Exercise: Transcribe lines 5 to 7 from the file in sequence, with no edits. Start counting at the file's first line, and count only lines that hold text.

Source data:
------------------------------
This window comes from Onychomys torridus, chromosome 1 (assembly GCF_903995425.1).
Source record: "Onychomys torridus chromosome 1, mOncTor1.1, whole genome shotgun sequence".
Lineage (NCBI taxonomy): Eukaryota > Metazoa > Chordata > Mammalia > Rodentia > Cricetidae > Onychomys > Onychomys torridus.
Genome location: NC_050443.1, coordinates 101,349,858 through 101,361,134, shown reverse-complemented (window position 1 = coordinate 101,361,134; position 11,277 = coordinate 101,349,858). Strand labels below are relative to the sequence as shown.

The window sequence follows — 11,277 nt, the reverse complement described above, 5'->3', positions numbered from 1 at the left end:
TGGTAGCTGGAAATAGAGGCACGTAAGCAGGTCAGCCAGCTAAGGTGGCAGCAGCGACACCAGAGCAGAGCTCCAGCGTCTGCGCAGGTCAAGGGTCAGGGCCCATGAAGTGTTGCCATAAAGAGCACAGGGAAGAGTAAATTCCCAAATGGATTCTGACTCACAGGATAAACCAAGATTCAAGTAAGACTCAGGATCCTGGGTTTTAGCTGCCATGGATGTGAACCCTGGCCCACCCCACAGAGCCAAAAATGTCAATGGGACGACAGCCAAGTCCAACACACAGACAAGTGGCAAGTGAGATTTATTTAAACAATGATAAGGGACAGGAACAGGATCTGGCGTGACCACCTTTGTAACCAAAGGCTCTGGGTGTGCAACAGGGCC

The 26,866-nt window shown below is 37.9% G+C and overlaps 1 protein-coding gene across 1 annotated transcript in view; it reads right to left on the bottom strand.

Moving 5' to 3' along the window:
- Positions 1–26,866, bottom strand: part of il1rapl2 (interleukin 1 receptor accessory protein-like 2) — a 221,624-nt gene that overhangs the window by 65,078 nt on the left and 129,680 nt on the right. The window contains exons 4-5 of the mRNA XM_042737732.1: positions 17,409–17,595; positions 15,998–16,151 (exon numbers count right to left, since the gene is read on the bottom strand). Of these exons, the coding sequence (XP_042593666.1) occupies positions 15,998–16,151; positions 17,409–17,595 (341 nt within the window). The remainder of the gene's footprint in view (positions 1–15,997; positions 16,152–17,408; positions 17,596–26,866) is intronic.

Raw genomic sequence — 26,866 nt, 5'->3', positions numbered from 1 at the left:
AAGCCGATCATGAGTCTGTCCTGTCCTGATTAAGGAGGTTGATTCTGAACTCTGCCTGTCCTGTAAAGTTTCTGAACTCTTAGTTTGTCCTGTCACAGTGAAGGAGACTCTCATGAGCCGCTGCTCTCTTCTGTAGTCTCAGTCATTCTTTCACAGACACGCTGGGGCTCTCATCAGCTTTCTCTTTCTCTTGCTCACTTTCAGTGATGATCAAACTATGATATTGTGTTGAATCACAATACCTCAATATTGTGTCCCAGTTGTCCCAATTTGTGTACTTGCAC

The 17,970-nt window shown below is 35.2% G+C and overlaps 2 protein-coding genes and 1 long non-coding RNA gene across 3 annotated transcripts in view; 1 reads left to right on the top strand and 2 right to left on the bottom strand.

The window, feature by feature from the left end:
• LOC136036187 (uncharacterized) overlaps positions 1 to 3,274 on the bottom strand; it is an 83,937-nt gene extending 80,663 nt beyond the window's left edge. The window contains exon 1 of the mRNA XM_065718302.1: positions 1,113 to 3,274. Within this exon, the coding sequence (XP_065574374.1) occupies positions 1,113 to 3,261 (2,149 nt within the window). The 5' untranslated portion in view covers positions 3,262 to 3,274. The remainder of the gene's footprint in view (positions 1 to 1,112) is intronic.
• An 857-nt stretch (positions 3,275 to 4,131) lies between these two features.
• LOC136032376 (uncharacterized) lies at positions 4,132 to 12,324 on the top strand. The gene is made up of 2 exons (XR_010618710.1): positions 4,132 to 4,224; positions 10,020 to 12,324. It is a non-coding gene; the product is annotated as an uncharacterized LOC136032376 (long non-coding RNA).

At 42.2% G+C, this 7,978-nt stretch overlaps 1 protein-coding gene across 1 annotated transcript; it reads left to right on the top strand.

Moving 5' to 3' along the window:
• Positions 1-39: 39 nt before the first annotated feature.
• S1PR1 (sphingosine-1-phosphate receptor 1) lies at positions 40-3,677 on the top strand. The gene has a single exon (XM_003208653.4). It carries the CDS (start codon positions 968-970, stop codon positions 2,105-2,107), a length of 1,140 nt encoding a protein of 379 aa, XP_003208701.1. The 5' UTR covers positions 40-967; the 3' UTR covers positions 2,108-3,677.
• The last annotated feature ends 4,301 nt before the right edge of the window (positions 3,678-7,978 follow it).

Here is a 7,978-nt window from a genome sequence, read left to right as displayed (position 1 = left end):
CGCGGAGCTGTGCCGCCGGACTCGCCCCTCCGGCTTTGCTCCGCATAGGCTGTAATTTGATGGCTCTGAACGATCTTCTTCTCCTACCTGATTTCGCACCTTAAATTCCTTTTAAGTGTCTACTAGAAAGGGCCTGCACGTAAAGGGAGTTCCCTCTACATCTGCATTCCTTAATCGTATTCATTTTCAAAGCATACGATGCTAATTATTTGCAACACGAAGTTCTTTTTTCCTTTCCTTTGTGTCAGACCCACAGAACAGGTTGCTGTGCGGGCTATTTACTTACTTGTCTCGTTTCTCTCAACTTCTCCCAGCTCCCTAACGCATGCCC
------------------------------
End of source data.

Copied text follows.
The window sequence follows — 11,277 nt, the reverse complement described above, 5'->3', positions numbered from 1 at the left end:
TGGTAGCTGGAAATAGAGGCACGTAAGCAGGTCAGCCAGCTAAGGTGGCAGCAGCGACACCAGAGCAGAGCTCCAGCGTCTGCGCAGGTCAAGGGTCAGGGCCCATGAAGTGTTGCCATAAAGAGCACAGGGAAGAGTAAATTCCCAAATGGATTCTGACTCACAGGATAAACCAAGATTCAAGTAAGACTCAGGATCCTGGGTTTTAGCTGCCATGGATGTGAACCCTGGCCCACCCCACAGAGCCAAAAATGTCAATGGGACGACAGCCAAGTCCAACACACAGACAAGTGGCAAGTGAGATTTATTTAAACAATGATAAGGGACAGGAACAGGATCTGGCGTGACCACCTTTGTAACCAAAGGCTCTGGGTGTGCAACAGGGCC

The 26,866-nt window shown below is 37.9% G+C and overlaps 1 protein-coding gene across 1 annotated transcript in view; it reads right to left on the bottom strand.